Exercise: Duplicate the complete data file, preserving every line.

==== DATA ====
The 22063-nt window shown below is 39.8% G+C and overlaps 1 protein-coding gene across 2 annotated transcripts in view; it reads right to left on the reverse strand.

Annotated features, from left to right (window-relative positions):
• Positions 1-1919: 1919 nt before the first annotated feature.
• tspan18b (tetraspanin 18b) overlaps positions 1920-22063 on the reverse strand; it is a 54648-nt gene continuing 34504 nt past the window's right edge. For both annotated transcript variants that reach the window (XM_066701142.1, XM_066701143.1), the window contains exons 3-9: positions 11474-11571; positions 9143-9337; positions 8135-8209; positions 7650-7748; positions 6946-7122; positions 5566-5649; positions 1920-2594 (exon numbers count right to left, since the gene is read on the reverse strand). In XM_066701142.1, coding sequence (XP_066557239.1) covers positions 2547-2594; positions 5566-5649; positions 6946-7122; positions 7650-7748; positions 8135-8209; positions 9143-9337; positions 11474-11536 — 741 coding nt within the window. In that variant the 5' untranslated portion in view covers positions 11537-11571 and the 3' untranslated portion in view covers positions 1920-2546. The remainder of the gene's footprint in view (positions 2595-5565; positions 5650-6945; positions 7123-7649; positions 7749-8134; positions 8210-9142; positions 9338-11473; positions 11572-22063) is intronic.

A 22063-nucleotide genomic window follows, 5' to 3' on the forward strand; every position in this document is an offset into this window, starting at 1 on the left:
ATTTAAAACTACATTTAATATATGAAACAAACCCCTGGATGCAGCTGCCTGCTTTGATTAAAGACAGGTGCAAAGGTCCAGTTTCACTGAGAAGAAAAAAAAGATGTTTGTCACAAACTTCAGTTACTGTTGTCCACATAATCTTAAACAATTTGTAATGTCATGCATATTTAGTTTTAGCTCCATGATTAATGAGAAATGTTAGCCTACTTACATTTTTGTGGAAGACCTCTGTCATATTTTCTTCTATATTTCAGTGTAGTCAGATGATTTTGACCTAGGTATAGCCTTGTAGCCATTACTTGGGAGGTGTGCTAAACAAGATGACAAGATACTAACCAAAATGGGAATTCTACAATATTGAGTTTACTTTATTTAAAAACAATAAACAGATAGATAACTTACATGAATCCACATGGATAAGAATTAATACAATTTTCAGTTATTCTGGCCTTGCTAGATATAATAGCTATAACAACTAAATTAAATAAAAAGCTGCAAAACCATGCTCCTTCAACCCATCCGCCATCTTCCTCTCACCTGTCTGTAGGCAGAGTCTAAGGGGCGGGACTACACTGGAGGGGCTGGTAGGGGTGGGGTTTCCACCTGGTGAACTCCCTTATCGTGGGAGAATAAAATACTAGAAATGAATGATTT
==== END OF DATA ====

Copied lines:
The 22063-nt window shown below is 39.8% G+C and overlaps 1 protein-coding gene across 2 annotated transcripts in view; it reads right to left on the reverse strand.

Annotated features, from left to right (window-relative positions):
• Positions 1-1919: 1919 nt before the first annotated feature.
• tspan18b (tetraspanin 18b) overlaps positions 1920-22063 on the reverse strand; it is a 54648-nt gene continuing 34504 nt past the window's right edge. For both annotated transcript variants that reach the window (XM_066701142.1, XM_066701143.1), the window contains exons 3-9: positions 11474-11571; positions 9143-9337; positions 8135-8209; positions 7650-7748; positions 6946-7122; positions 5566-5649; positions 1920-2594 (exon numbers count right to left, since the gene is read on the reverse strand). In XM_066701142.1, coding sequence (XP_066557239.1) covers positions 2547-2594; positions 5566-5649; positions 6946-7122; positions 7650-7748; positions 8135-8209; positions 9143-9337; positions 11474-11536 — 741 coding nt within the window. In that variant the 5' untranslated portion in view covers positions 11537-11571 and the 3' untranslated portion in view covers positions 1920-2546. The remainder of the gene's footprint in view (positions 2595-5565; positions 5650-6945; positions 7123-7649; positions 7749-8134; positions 8210-9142; positions 9338-11473; positions 11572-22063) is intronic.

A 22063-nucleotide genomic window follows, 5' to 3' on the forward strand; every position in this document is an offset into this window, starting at 1 on the left:
ATTTAAAACTACATTTAATATATGAAACAAACCCCTGGATGCAGCTGCCTGCTTTGATTAAAGACAGGTGCAAAGGTCCAGTTTCACTGAGAAGAAAAAAAAGATGTTTGTCACAAACTTCAGTTACTGTTGTCCACATAATCTTAAACAATTTGTAATGTCATGCATATTTAGTTTTAGCTCCATGATTAATGAGAAATGTTAGCCTACTTACATTTTTGTGGAAGACCTCTGTCATATTTTCTTCTATATTTCAGTGTAGTCAGATGATTTTGACCTAGGTATAGCCTTGTAGCCATTACTTGGGAGGTGTGCTAAACAAGATGACAAGATACTAACCAAAATGGGAATTCTACAATATTGAGTTTACTTTATTTAAAAACAATAAACAGATAGATAACTTACATGAATCCACATGGATAAGAATTAATACAATTTTCAGTTATTCTGGCCTTGCTAGATATAATAGCTATAACAACTAAATTAAATAAAAAGCTGCAAAACCATGCTCCTTCAACCCATCCGCCATCTTCCTCTCACCTGTCTGTAGGCAGAGTCTAAGGGGCGGGACTACACTGGAGGGGCTGGTAGGGGTGGGGTTTCCACCTGGTGAACTCCCTTATCGTGGGAGAATAAAATACTAGAAATGAATGATTT